BSE)
Disadvantages Environment contamination - gene
flow - wildlife exposure Food supply
contamination - mistaken/intentional mixing
w/human food Health safety concerns - Variable,
case-specific
11
Industrial products on the market
  • Avidin by Sigma
  • transgenic corn
  • traditionally isolated from chicken egg whites
  • used in medical diagnostics
  • GUS (b-glycuronidase) by Sigma
  • transgenic corn
  • traditionally isolated from bacterial
  • sources (E.Coli)
  • used as visual marker in research labs
  • Trypsin by Sigma
  • transgenic corn
  • traditionally isolated from bovine pancreas
  • variety of applications, including
    biopharmaceutical processing
  • first large scale transgenic plant product
  • Worldwide market US120 million in 2004

12
Industrial products close to market
13
Plant-made Pharmaceuticals (PMPs)
  • Plant- made vaccines (edible vaccines)
  • Plant-made antibodies (plantibodies)
  • Plant-made therapeutic proteins and intermediates
  • Unlike PMIPs, no PMPS are currently available on
    the market

14
Plant-made Vaccines
  • Edible vaccines
  • Advantages
  • Administered directly
  • no purification required
  • no hazards assoc. w/injections
  • Production
  • may be grown locally, where needed most
  • no transportation costs
  • Naturally stored
  • no need for refrigeration or special storage

15
Plant-made Vaccines
  • Examples of edible vaccines under development
  • pig vaccine in corn
  • HIV-suppressing protein in spinach
  • human vaccine for hepatitis B in potato

16
Plantibodies
  • Plantibodies - monoclonal antibodies produced in
    plants
  • Plants used include tobacco, corn, potatoes, soy,
    alfalfa, and rice
  • Free from potential contamination of mammalian
    viruses
  • Examples cancer, dental caries, herpes simplex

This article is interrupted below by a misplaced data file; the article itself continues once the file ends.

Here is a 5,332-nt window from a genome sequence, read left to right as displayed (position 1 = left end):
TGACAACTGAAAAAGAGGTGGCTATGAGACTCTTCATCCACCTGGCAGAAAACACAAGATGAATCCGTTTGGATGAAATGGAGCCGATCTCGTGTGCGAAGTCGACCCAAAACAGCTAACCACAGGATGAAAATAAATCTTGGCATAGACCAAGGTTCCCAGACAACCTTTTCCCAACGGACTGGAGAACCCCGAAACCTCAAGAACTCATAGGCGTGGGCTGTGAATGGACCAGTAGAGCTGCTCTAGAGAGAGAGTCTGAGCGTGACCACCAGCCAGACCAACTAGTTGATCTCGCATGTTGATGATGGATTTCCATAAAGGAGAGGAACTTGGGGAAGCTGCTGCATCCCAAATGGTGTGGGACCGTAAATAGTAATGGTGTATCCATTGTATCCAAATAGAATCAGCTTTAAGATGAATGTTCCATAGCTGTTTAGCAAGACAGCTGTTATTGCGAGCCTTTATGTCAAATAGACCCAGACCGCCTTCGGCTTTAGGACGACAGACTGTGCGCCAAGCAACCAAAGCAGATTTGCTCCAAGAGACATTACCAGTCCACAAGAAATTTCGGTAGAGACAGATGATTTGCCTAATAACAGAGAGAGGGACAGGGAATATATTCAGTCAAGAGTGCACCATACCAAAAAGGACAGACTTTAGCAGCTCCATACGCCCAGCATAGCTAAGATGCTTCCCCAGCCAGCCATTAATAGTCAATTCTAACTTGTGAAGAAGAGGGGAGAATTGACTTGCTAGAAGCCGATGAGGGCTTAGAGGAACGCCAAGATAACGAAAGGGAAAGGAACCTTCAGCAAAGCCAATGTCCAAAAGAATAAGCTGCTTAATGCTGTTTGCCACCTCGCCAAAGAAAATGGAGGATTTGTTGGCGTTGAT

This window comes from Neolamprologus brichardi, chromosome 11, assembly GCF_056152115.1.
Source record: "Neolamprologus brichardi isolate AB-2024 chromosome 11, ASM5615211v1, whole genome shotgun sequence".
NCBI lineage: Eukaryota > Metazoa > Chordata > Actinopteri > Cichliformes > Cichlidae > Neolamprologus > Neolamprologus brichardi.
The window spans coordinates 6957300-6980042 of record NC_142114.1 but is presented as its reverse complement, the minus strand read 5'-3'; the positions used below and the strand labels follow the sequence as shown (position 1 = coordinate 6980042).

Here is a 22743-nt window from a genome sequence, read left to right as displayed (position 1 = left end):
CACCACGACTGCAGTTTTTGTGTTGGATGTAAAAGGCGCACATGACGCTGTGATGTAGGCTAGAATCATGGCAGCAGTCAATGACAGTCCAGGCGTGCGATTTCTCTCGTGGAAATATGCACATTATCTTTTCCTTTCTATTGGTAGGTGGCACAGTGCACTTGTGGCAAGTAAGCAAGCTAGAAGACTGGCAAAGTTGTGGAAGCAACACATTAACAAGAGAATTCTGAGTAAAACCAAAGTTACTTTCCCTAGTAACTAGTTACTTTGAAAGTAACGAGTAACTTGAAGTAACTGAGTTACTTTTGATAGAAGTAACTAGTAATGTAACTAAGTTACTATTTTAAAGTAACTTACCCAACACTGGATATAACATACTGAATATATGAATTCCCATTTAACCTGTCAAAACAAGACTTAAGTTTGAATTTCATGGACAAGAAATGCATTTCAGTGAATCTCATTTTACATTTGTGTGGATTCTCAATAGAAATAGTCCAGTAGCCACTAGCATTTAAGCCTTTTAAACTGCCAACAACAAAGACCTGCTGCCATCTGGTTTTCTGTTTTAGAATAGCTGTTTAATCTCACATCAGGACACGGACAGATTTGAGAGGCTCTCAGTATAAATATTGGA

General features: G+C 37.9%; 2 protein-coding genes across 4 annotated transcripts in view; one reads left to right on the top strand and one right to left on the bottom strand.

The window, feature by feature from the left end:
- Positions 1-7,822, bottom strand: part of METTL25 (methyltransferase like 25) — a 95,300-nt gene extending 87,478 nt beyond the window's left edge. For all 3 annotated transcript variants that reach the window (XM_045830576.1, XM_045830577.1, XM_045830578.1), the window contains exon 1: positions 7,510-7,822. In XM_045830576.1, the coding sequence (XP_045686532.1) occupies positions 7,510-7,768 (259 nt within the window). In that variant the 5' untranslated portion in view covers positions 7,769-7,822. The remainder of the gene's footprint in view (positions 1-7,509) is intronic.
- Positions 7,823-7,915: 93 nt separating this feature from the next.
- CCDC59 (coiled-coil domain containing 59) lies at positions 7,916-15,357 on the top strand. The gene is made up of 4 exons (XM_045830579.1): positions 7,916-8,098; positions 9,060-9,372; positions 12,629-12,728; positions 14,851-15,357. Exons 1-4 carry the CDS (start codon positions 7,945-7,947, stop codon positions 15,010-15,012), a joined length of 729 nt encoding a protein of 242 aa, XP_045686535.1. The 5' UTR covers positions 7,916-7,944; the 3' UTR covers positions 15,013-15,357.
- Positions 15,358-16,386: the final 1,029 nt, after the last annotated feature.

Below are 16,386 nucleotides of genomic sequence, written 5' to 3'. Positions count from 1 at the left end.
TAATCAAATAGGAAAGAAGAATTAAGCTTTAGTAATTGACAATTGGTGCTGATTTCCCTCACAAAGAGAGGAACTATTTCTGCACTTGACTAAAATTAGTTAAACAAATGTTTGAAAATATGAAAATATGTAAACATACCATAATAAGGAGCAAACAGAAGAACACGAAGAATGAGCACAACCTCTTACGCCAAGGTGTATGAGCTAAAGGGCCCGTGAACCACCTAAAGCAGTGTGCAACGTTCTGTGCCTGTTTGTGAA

virus, respiratory syncytial virus

17
Plantibodies
Dental Caries MAb expected to reach the market
soon MAb directed against genital herpes
estimated to reach market within 5
years (Horn et al, 2004)
GE Corn can produce up to 1 kg antibody/acre
and can be stored at RT for up to 5
years. Humphreys DP et al. Curr Opin Drug
Discover Dev 2001 4172-85.
18
Plant made Pharmaceuticals
  • Therapeutic proteins and intermediates
  • Blood substitutes human hemoglobin
  • Proteins to treat diseases such as CF, HIV,
    Hypertension, Hepatitis B..many others

19
Plant made Pharmaceuticals

To date, there are no plant-produced
pharmaceuticals commercially available
Patient advocacy groups American Autoimmune
Related Diseases Association Arthritis
Foundation Cystic Fibrosis Foundation
20
Current Pharm Companies
21
Current Pharm Companies
  • LEX System
  • Lemna (duckweed)

Kentucky Tobacco Research and Development Center
  • trangenic tobacco
  • PMPs and non-protein substances (flavors and
    fragrances, medicinals, and natural insecticides)
  • Controlled Pharming Ventures
  • collaboration w/Purdue
  • transgenic corn
  • converted limestone mine facility

22
Current Pharm Companies
  • biomass biorefinery
  • based on switchgrass.
  • used to produce PHAs in green tissue plants for